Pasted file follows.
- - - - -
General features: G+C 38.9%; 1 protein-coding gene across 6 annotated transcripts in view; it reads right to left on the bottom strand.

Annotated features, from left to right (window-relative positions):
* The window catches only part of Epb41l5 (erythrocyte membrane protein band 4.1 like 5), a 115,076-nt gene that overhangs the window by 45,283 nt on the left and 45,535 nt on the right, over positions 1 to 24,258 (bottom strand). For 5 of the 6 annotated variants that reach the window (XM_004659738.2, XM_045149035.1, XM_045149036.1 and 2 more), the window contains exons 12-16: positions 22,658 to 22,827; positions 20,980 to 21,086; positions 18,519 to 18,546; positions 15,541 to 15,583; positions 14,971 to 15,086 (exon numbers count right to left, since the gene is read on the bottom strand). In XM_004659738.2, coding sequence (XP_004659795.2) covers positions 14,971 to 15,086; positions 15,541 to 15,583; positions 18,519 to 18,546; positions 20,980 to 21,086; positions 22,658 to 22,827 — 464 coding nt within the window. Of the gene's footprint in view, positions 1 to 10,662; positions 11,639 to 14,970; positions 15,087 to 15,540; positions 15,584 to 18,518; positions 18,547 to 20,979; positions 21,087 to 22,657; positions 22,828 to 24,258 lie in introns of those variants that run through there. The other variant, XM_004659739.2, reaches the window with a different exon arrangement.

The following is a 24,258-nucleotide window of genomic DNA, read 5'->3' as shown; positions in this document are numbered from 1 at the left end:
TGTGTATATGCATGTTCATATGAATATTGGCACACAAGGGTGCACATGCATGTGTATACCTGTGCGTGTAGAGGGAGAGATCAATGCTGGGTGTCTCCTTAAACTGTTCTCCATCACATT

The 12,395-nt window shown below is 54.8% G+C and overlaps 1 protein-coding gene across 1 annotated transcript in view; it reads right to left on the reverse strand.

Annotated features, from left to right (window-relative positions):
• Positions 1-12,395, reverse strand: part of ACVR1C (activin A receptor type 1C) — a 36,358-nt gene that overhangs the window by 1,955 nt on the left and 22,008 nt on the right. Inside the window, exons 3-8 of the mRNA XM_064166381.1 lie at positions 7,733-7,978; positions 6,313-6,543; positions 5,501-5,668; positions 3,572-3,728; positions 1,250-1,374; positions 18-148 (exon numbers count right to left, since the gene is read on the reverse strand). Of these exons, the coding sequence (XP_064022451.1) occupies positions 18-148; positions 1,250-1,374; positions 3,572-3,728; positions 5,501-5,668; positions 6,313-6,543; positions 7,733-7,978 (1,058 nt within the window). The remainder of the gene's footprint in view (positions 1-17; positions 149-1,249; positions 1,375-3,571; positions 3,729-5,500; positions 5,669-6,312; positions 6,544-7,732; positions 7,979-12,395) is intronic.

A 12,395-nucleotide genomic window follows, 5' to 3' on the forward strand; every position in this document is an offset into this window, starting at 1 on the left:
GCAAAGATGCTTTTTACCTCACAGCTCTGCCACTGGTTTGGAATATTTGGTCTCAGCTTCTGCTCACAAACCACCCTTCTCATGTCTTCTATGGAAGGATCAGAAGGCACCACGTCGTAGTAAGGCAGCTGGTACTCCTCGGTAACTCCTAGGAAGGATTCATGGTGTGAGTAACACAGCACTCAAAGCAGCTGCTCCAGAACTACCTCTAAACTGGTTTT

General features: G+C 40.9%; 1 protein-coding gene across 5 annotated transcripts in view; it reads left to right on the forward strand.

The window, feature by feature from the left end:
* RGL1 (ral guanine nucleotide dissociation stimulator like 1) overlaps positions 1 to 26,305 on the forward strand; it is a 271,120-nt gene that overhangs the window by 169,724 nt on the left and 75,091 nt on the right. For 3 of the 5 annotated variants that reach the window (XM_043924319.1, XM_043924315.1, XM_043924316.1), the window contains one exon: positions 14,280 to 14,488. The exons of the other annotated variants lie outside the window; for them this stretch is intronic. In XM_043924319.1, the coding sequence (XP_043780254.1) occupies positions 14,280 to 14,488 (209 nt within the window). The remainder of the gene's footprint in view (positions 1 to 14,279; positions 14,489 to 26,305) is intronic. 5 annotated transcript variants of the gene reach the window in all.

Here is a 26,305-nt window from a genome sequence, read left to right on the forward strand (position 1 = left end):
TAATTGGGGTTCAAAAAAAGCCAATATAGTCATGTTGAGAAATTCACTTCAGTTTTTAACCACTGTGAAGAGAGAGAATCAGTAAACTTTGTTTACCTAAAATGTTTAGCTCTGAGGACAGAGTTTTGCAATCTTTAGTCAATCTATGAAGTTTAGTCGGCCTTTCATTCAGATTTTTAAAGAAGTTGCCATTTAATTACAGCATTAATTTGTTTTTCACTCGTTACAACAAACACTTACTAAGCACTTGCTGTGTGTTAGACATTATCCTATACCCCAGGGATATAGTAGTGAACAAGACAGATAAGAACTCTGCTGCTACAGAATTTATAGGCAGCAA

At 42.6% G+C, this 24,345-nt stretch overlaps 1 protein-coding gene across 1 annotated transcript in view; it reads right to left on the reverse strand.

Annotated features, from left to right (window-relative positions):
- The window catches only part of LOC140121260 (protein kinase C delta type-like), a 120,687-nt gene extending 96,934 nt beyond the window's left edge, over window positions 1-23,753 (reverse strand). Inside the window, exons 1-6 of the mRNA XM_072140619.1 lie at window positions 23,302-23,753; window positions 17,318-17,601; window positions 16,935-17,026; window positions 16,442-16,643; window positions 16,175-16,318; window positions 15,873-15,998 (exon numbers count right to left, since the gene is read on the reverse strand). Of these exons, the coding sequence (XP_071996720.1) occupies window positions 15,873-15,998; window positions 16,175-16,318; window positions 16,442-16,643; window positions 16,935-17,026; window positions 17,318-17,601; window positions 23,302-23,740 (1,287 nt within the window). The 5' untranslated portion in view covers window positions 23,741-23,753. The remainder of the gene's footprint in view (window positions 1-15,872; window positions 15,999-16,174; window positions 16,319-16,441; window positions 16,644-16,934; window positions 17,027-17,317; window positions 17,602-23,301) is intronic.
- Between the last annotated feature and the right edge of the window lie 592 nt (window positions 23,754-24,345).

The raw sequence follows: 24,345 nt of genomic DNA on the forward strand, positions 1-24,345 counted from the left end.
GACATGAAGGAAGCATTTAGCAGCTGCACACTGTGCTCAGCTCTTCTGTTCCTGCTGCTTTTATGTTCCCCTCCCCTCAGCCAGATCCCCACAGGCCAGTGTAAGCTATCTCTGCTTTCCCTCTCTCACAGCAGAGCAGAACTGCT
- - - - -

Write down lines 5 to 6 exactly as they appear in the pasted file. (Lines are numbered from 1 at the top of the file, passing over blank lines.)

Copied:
TGTGTATATGCATGTTCATATGAATATTGGCACACAAGGGTGCACATGCATGTGTATACCTGTGCGTGTAGAGGGAGAGATCAATGCTGGGTGTCTCCTTAAACTGTTCTCCATCACATT

The 12,395-nt window shown below is 54.8% G+C and overlaps 1 protein-coding gene across 1 annotated transcript in view; it reads right to left on the reverse strand.